The cereal tribe is a group of grasses that includes three of the most important genera of crop plants: Triticum (wheat), Hordeum (barley), and Secale (rye). Each of these genera has been extensively studied. The tribe also includes 34 other genera, some of which are major forage grasses and many of which have genetic characteristics that would be desirable to introduce into the cereal grasses (e.g. salt tolerance, drought tolerance). These non-crop genera are much less well-known. The transfer of genes through plant breeding is most successful when it involves closely related plants. Therefore, it would be useful to have rigorous models of how wheat, barley, and rye are phylogenetically related to each other and to other members of the tribe. There is a substantial data set available on floral and leaf structure for the cereal tribe, but these data are phylogenetically ambiguous, and there are insufficient characteristics to measure relatedness with confidence. This study will go beyond the floral and leaf data to explore variation with the DNA of these plants. Preliminary data suggest that the chloroplast DNA sequences, or samples of those sequences, can be compared for the members of the tribe and will provide an estimate of which species are most closely related to the major crops. Also, because DNA can be extracted from even very young plants, it will provide an early way to identify plants that could only otherwise be identified at flowering. Both the estimates of relatedness and the DNA markers will provide important tools for plant breeders. An added benefit will be information on the structure of plant DNA in general and how it varies in different plant groups.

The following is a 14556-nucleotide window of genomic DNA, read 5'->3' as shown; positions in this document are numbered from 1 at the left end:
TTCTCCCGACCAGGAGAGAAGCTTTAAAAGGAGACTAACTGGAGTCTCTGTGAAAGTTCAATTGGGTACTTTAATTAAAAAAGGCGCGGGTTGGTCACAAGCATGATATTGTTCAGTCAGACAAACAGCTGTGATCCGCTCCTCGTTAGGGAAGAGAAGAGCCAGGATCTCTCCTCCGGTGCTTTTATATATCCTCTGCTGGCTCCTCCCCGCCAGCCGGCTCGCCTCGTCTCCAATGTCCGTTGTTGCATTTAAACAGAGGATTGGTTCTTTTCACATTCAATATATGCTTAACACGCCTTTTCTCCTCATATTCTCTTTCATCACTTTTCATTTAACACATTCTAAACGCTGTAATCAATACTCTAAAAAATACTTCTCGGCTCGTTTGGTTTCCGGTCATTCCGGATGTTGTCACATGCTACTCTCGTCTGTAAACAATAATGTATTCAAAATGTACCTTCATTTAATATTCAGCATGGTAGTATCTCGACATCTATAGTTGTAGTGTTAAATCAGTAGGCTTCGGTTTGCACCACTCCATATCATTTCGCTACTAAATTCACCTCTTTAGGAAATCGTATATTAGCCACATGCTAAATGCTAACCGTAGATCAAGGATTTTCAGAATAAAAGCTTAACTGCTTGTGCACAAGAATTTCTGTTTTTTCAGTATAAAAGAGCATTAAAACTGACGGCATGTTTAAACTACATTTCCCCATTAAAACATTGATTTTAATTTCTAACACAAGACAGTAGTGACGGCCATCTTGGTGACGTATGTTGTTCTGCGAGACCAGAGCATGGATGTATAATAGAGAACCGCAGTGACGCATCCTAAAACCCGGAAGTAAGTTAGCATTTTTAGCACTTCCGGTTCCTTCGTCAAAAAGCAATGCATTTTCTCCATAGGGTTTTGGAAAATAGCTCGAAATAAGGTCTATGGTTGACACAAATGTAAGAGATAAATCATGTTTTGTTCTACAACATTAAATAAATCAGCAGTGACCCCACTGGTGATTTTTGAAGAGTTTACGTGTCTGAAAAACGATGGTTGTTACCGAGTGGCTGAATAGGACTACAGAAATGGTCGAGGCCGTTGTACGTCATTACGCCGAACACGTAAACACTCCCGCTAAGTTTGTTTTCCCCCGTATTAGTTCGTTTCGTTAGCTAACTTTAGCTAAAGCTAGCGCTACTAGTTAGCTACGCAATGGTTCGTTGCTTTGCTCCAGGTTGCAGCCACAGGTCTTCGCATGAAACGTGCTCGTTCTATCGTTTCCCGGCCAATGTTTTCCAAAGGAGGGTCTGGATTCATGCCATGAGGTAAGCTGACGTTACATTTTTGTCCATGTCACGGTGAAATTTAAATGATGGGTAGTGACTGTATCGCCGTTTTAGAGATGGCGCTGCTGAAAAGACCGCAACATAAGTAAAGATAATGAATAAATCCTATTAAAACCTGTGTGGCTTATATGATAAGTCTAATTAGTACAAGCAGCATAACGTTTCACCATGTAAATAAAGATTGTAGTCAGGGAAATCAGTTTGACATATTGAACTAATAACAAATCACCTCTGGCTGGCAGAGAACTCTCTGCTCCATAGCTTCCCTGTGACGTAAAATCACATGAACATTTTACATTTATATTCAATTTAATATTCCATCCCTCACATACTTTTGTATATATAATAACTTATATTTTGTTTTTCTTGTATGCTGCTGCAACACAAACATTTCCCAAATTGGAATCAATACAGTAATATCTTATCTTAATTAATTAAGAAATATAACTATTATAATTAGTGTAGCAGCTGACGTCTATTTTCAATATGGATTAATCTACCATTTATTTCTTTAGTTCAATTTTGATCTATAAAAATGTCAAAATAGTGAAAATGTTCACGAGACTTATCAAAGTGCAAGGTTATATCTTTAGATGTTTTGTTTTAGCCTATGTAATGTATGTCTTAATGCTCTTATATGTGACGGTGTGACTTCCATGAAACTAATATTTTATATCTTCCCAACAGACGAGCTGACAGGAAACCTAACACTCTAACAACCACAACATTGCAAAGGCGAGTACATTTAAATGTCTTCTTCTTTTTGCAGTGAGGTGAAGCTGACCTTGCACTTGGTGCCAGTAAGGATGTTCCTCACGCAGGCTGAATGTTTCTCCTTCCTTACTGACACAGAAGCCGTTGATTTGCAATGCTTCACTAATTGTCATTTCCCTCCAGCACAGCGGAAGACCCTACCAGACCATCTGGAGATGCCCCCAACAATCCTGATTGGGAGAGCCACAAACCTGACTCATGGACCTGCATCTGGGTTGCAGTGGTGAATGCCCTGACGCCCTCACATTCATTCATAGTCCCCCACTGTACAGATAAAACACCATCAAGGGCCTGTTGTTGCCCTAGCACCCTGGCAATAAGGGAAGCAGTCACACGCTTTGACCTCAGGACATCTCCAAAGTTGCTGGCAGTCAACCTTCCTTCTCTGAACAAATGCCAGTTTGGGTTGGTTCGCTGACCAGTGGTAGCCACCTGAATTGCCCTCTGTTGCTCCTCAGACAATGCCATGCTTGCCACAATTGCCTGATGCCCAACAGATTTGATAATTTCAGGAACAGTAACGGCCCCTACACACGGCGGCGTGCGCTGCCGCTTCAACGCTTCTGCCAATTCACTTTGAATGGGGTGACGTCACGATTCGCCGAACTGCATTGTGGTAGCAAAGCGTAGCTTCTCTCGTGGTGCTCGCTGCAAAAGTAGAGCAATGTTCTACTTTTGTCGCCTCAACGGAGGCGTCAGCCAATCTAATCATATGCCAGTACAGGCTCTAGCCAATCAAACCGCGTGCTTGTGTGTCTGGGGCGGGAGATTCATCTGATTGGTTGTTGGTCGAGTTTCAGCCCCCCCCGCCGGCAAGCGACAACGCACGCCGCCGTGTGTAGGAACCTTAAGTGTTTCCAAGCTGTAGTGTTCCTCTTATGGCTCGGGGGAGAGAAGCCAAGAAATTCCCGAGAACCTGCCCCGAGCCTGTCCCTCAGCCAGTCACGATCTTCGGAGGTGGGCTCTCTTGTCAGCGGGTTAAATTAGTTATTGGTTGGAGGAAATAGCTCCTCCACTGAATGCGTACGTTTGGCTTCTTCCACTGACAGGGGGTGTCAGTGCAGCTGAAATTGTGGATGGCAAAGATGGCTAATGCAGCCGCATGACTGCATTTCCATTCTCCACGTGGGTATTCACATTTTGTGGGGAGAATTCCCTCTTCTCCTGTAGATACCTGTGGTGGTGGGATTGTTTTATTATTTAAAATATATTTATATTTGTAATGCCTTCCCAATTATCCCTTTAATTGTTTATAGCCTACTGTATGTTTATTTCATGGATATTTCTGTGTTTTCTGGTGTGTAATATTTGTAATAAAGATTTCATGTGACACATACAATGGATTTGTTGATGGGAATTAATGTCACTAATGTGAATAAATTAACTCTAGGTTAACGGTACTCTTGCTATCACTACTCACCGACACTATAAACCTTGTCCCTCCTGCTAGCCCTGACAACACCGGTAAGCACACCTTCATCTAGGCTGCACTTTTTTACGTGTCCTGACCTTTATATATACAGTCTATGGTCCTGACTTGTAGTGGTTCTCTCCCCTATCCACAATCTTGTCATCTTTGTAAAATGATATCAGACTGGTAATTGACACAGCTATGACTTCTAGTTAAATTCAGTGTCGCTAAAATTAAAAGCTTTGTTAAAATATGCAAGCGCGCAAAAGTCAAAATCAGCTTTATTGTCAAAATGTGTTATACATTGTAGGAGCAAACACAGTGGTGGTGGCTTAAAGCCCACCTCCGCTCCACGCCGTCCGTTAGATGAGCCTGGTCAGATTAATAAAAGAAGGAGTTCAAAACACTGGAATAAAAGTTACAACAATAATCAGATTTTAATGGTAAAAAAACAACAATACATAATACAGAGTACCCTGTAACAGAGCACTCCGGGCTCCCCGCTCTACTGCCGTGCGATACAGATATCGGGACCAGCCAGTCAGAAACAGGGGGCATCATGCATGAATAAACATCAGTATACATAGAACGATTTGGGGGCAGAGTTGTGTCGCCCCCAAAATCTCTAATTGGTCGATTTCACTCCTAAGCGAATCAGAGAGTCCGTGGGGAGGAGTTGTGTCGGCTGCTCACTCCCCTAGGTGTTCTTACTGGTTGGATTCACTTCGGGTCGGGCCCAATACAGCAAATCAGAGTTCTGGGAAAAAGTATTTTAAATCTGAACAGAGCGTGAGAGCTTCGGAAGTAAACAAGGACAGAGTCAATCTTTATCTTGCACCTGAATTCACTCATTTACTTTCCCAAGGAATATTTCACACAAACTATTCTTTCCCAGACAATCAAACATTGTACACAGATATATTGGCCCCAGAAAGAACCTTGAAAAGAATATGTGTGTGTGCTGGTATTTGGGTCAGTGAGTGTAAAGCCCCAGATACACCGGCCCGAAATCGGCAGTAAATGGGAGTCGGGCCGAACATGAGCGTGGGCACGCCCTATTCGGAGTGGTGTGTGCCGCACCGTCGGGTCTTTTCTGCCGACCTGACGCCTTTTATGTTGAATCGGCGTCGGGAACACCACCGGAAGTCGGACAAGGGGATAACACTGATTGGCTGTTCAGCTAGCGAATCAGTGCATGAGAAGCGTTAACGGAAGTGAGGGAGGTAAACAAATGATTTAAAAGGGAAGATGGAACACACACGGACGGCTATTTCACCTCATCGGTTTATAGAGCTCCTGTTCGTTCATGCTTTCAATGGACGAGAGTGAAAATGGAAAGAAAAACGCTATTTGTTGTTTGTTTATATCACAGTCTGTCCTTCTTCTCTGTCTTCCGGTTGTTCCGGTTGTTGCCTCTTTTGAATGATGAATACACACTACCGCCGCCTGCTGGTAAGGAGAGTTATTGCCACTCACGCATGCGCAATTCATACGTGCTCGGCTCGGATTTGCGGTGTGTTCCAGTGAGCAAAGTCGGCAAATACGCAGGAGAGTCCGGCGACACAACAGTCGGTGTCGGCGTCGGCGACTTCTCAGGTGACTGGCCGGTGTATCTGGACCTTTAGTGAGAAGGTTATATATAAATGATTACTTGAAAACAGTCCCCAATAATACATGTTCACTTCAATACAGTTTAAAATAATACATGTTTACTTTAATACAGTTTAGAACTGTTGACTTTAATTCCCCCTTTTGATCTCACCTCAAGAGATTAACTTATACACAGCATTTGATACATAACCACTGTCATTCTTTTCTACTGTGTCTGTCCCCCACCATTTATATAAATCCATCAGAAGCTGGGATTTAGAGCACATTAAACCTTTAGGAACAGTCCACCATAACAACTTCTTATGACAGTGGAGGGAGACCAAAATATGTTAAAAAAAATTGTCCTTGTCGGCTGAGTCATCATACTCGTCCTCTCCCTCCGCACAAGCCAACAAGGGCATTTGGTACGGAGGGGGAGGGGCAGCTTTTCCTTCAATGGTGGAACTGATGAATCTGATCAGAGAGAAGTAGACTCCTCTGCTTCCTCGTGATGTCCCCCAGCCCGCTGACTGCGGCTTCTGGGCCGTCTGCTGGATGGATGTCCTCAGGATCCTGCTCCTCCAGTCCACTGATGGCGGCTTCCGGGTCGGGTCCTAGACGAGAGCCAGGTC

National Science Foundation (NSF)
Division of Environmental Biology (DEB)
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James E. Rodman
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Harvard University
United States
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